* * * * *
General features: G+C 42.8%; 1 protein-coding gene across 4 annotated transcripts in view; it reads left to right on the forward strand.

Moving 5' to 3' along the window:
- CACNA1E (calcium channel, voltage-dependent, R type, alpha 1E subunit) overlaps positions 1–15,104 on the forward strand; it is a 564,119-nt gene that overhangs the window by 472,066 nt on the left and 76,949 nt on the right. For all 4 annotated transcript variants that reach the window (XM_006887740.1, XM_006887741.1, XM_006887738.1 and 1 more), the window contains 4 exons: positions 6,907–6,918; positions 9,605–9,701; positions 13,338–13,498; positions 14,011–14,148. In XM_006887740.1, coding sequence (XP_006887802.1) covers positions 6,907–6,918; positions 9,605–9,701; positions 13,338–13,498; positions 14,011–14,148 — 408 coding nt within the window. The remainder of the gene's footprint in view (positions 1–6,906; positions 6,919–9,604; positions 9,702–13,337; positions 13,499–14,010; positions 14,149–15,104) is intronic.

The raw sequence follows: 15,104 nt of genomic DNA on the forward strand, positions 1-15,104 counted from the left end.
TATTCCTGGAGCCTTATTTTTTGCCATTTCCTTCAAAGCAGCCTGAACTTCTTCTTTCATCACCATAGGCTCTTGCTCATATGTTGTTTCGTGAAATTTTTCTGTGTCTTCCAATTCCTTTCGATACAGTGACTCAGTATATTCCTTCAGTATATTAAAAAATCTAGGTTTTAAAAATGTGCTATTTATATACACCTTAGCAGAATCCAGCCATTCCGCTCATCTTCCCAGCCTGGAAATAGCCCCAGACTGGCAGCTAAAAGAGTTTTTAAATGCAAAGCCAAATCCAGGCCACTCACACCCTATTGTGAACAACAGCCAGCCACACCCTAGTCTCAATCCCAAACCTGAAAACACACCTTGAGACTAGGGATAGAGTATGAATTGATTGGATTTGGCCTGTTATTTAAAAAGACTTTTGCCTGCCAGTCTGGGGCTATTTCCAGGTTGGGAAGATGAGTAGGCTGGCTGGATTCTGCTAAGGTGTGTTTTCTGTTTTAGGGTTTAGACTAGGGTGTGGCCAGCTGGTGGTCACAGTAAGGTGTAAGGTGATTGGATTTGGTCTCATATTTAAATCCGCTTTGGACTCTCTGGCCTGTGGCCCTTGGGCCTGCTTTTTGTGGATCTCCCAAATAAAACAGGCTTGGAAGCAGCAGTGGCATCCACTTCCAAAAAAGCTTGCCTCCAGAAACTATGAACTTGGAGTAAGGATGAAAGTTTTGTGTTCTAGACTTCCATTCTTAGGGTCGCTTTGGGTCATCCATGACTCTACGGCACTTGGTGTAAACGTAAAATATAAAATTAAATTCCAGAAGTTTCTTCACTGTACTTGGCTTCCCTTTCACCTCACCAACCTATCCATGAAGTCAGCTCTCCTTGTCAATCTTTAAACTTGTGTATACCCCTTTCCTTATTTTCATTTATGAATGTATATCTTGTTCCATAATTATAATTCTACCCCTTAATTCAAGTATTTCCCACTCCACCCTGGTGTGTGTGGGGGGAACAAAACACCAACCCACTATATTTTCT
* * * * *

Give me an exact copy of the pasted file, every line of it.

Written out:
General features: G+C 42.8%; 1 protein-coding gene across 4 annotated transcripts in view; it reads left to right on the forward strand.

Moving 5' to 3' along the window:
- CACNA1E (calcium channel, voltage-dependent, R type, alpha 1E subunit) overlaps positions 1–15,104 on the forward strand; it is a 564,119-nt gene that overhangs the window by 472,066 nt on the left and 76,949 nt on the right. For all 4 annotated transcript variants that reach the window (XM_006887740.1, XM_006887741.1, XM_006887738.1 and 1 more), the window contains 4 exons: positions 6,907–6,918; positions 9,605–9,701; positions 13,338–13,498; positions 14,011–14,148. In XM_006887740.1, coding sequence (XP_006887802.1) covers positions 6,907–6,918; positions 9,605–9,701; positions 13,338–13,498; positions 14,011–14,148 — 408 coding nt within the window. The remainder of the gene's footprint in view (positions 1–6,906; positions 6,919–9,604; positions 9,702–13,337; positions 13,499–14,010; positions 14,149–15,104) is intronic.

The raw sequence follows: 15,104 nt of genomic DNA on the forward strand, positions 1-15,104 counted from the left end.
TATTCCTGGAGCCTTATTTTTTGCCATTTCCTTCAAAGCAGCCTGAACTTCTTCTTTCATCACCATAGGCTCTTGCTCATATGTTGTTTCGTGAAATTTTTCTGTGTCTTCCAATTCCTTTCGATACAGTGACTCAGTATATTCCTTCAGTATATTAAAAAATCTAGGTTTTAAAAATGTGCTATTTATATACACCTTAGCAGAATCCAGCCATTCCGCTCATCTTCCCAGCCTGGAAATAGCCCCAGACTGGCAGCTAAAAGAGTTTTTAAATGCAAAGCCAAATCCAGGCCACTCACACCCTATTGTGAACAACAGCCAGCCACACCCTAGTCTCAATCCCAAACCTGAAAACACACCTTGAGACTAGGGATAGAGTATGAATTGATTGGATTTGGCCTGTTATTTAAAAAGACTTTTGCCTGCCAGTCTGGGGCTATTTCCAGGTTGGGAAGATGAGTAGGCTGGCTGGATTCTGCTAAGGTGTGTTTTCTGTTTTAGGGTTTAGACTAGGGTGTGGCCAGCTGGTGGTCACAGTAAGGTGTAAGGTGATTGGATTTGGTCTCATATTTAAATCCGCTTTGGACTCTCTGGCCTGTGGCCCTTGGGCCTGCTTTTTGTGGATCTCCCAAATAAAACAGGCTTGGAAGCAGCAGTGGCATCCACTTCCAAAAAAGCTTGCCTCCAGAAACTATGAACTTGGAGTAAGGATGAAAGTTTTGTGTTCTAGACTTCCATTCTTAGGGTCGCTTTGGGTCATCCATGACTCTACGGCACTTGGTGTAAACGTAAAATATAAAATTAAATTCCAGAAGTTTCTTCACTGTACTTGGCTTCCCTTTCACCTCACCAACCTATCCATGAAGTCAGCTCTCCTTGTCAATCTTTAAACTTGTGTATACCCCTTTCCTTATTTTCATTTATGAATGTATATCTTGTTCCATAATTATAATTCTACCCCTTAATTCAAGTATTTCCCACTCCACCCTGGTGTGTGTGGGGGGAACAAAACACCAACCCACTATATTTTCT